Council asks local employers to help Oxford become England’s first Living Wage City

Published: Thursday, 8th November 2018

Oxford City Council is calling on local employers to help Oxford become England’s first Living Wage City.

The council and the Living Wage Foundation are holding a joint event tonight to promote the benefits of paying the Living Wage and encourage employers to sign up for Living Wage accreditation.

Nearly forty employers have signed up to attend the event, which is taking place at Saïd Business School. The Living Wage Foundation will explain the Living Wage and outline its potential benefits for Oxford and its workers, and local employers – including Oxfam and the University of Oxford – will describe their experiences of gaining Living Wage accreditation and its impact on their operations. 

The council hopes to encourage enough employers to pay the Living Wage to enable Oxford to gain Living Wage Foundation accreditation as England’s first Living Wage City.

A September 2018 report by the Smith Institute calculated that ten UK cities could see an annual economic boost of £1.1 billion if a quarter of low paid workers had their pay increased to the Living Wage. The council believes that Oxford becoming a Living Wage City will deliver a commensurate increase in local spending power, benefitting all of the city’s communities.

Councillor Susan Brown, Leader of Oxford City Council and Board Member for Economic Development and Partnership, said: “Working in partnership with the Living Wage Foundation, our ambition is for Oxford to become England’s first Living Wage City. For this to happen, we need a critical mass of local employers to pay the Living Wage and get accredited.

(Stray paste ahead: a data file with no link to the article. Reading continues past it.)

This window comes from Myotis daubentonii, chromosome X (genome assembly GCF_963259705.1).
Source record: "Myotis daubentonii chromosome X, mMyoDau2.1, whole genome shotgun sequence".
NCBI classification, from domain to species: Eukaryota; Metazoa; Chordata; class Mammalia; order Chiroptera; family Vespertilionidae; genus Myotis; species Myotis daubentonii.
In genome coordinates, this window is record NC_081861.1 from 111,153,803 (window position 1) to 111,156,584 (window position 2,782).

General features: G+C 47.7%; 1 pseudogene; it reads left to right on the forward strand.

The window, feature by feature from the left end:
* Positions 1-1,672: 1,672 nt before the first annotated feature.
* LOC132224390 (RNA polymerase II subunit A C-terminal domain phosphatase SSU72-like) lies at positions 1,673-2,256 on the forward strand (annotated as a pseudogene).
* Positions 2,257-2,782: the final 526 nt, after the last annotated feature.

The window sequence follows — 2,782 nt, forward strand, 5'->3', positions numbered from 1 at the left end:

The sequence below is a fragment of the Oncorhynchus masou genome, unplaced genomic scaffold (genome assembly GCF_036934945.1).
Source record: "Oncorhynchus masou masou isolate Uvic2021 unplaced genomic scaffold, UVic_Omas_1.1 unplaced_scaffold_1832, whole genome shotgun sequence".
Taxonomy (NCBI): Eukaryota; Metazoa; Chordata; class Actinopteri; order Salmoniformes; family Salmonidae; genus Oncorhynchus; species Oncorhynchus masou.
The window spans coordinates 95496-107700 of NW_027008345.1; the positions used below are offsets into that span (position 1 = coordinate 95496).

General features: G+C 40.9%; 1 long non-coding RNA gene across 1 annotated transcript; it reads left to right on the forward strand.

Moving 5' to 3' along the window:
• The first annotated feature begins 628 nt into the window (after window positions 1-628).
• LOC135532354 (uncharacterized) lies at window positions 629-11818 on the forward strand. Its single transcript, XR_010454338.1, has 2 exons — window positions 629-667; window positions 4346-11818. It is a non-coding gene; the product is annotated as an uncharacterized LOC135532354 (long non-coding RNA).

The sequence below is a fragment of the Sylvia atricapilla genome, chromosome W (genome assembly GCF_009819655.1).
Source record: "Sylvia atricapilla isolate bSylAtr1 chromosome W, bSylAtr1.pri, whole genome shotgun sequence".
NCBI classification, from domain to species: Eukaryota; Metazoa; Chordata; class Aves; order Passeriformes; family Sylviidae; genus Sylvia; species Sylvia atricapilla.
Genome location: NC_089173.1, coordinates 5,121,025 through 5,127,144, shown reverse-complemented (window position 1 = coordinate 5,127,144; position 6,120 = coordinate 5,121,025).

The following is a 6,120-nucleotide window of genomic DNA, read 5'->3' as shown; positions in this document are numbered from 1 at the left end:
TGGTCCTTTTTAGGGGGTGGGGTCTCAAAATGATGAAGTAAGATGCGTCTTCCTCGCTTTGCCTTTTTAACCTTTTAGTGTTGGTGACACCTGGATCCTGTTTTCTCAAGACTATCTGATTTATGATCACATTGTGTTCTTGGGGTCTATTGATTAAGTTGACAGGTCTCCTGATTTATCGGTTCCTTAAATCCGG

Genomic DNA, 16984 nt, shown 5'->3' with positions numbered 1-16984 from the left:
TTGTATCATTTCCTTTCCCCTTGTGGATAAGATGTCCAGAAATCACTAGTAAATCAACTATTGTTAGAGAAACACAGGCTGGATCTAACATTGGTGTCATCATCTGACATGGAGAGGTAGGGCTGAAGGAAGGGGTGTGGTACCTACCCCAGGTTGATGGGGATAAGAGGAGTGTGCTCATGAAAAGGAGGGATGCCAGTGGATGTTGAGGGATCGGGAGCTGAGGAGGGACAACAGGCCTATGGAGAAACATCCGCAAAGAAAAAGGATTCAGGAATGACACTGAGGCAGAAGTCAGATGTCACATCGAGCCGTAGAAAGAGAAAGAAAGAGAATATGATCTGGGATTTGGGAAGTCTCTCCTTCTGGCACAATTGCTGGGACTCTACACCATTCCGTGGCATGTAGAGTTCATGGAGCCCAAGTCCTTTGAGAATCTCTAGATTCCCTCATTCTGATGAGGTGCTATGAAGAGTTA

“Oxford City Council is an accredited Living Wage employer because the Living Wage enables our staff and their families to live free from poverty. It also benefits businesses and the wider local economy. For those employers that can afford to pay the Living Wage there are real benefits to be had. Smith Institute research shows that 10 UK cities would benefit by more than a billion pounds a year if only a quarter of low paid workers received the Living Wage. We would like to see this happen in Oxford.”

Sebastian Bachelier, Programme Officer for the Living Wage Foundation, said: “We are delighted to be speaking at Oxford City Council’s Living Wage Week event. It’s a great opportunity to promote the business and societal benefits of the Real Living Wage across Oxford.”

Keith Mellen, Director of Anne Veck Limited, said: “We pay the Living Wage because it is the right thing to do and because it helps us recruit and retain great people. It tells our employees that we value them and it helps them meet Oxford’s high living costs, especially for housing.

“Low pay is a false economy because it is subsidised by benefits and tax credits. The Living Wage is good for employers, employees and Oxford – it helps stop people moving to cheaper parts of the country and helps us attract the staff we need.”

Bryan Michell, Charity Co-ordinator at My Life My Choice and member of the Charity Leaders Forum, said: “The Charity Leaders Forum is a forum for 14 small to medium sized charities supporting people in Oxfordshire. Between us, we provide direct support to more than 15,000 people a year and help thousands more through support to other organisations.

“Collectively we spend more than £7 million a year improving the lives of some of the most socially excluded people living in our county, and we all pay our staff the Living Wage. We think it is the very least we need to do. We aim to show leadership for the rest of the charity sector, and I would urge all Oxford charities and other employers to pay their staff the Living Wage.”

The voluntary Living Wage is an hourly pay rate which is calculated for the Living Wage Foundation and updated every October. The Living Wage is enough to ensure that employees and their families can live free from poverty.

Employers who sign up to the Living Wage commit to pay it to all staff over the age of 18 who work regularly on their premises. This includes employed, contracted and subcontracted staff.

The Living Wage outside London is currently £8.75 an hour. It will rise to £9 an hour from April 2019.

More information about the Living Wage is at